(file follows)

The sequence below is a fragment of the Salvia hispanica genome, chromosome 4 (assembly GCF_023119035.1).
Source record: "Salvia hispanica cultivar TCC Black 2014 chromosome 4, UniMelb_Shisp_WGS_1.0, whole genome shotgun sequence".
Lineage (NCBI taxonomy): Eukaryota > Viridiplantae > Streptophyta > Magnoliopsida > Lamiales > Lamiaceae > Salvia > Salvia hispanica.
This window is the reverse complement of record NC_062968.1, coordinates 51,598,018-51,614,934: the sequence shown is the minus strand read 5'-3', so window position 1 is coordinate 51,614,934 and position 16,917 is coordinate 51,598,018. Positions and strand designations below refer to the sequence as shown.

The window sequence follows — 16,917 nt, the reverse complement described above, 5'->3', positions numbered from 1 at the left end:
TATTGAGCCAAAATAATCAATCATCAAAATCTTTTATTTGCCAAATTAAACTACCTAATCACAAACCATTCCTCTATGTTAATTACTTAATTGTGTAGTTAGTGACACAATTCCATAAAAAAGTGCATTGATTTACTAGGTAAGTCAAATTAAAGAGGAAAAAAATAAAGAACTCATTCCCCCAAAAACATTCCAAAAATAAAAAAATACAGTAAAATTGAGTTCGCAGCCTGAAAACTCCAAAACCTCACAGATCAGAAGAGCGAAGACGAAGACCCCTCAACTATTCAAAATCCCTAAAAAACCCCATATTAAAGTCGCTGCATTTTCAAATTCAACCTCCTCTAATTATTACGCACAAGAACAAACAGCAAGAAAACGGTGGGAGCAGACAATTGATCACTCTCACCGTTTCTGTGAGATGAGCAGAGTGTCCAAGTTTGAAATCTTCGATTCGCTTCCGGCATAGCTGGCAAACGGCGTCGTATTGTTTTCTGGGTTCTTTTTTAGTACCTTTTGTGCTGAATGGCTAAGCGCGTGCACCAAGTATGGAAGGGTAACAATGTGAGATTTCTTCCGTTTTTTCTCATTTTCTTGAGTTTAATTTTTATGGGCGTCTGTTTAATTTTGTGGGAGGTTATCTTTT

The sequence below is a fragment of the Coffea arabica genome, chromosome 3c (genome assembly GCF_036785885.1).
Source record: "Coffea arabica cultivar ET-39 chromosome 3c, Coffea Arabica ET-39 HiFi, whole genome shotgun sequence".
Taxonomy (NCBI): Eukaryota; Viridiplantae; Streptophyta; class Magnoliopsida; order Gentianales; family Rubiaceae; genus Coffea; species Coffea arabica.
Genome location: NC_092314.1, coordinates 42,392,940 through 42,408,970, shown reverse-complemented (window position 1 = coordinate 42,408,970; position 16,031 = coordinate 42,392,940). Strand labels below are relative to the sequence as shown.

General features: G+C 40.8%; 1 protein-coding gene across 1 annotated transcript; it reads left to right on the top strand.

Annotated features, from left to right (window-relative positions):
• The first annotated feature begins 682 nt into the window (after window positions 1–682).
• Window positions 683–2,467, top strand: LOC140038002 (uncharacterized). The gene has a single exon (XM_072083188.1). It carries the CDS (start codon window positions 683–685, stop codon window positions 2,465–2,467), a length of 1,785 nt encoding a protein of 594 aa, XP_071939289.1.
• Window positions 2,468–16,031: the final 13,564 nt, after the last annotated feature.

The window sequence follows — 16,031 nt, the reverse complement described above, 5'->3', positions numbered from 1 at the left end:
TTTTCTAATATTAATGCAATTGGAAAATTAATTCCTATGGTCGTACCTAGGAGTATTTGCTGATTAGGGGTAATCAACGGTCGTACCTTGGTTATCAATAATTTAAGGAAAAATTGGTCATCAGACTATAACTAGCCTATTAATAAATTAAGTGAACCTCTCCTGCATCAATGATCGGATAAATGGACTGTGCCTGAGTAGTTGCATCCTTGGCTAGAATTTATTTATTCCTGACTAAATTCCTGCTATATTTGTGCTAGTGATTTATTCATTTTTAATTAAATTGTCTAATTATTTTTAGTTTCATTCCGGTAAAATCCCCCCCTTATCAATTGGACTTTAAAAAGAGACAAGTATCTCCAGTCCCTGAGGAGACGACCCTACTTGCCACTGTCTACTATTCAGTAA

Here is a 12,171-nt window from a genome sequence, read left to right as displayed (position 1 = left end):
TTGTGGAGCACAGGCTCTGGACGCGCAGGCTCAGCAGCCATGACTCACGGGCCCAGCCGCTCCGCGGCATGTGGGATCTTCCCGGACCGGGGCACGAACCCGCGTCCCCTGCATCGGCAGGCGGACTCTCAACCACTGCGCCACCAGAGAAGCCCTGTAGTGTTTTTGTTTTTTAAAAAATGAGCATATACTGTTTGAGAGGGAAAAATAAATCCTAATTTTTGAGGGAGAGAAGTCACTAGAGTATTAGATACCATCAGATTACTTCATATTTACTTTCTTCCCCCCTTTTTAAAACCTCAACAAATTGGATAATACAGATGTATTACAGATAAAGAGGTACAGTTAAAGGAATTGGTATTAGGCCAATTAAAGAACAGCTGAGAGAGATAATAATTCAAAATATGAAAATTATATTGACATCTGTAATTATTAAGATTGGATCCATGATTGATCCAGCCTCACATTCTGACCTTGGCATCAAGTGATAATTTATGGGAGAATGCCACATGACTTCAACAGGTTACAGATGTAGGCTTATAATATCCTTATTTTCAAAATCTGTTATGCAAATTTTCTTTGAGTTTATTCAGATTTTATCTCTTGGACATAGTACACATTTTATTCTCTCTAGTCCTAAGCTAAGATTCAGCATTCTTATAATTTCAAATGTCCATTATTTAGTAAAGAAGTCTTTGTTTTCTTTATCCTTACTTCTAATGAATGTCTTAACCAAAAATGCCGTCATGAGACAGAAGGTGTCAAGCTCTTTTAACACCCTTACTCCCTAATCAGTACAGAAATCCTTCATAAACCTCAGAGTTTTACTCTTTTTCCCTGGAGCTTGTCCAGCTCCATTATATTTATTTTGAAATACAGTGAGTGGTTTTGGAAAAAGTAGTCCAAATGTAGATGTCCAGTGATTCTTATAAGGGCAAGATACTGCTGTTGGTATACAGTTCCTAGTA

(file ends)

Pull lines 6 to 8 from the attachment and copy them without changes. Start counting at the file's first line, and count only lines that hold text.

TATTGAGCCAAAATAATCAATCATCAAAATCTTTTATTTGCCAAATTAAACTACCTAATCACAAACCATTCCTCTATGTTAATTACTTAATTGTGTAGTTAGTGACACAATTCCATAAAAAAGTGCATTGATTTACTAGGTAAGTCAAATTAAAGAGGAAAAAAATAAAGAACTCATTCCCCCAAAAACATTCCAAAAATAAAAAAATACAGTAAAATTGAGTTCGCAGCCTGAAAACTCCAAAACCTCACAGATCAGAAGAGCGAAGACGAAGACCCCTCAACTATTCAAAATCCCTAAAAAACCCCATATTAAAGTCGCTGCATTTTCAAATTCAACCTCCTCTAATTATTACGCACAAGAACAAACAGCAAGAAAACGGTGGGAGCAGACAATTGATCACTCTCACCGTTTCTGTGAGATGAGCAGAGTGTCCAAGTTTGAAATCTTCGATTCGCTTCCGGCATAGCTGGCAAACGGCGTCGTATTGTTTTCTGGGTTCTTTTTTAGTACCTTTTGTGCTGAATGGCTAAGCGCGTGCACCAAGTATGGAAGGGTAACAATGTGAGATTTCTTCCGTTTTTTCTCATTTTCTTGAGTTTAATTTTTATGGGCGTCTGTTTAATTTTGTGGGAGGTTATCTTTT

The sequence below is a fragment of the Coffea arabica genome, chromosome 3c (genome assembly GCF_036785885.1).
Source record: "Coffea arabica cultivar ET-39 chromosome 3c, Coffea Arabica ET-39 HiFi, whole genome shotgun sequence".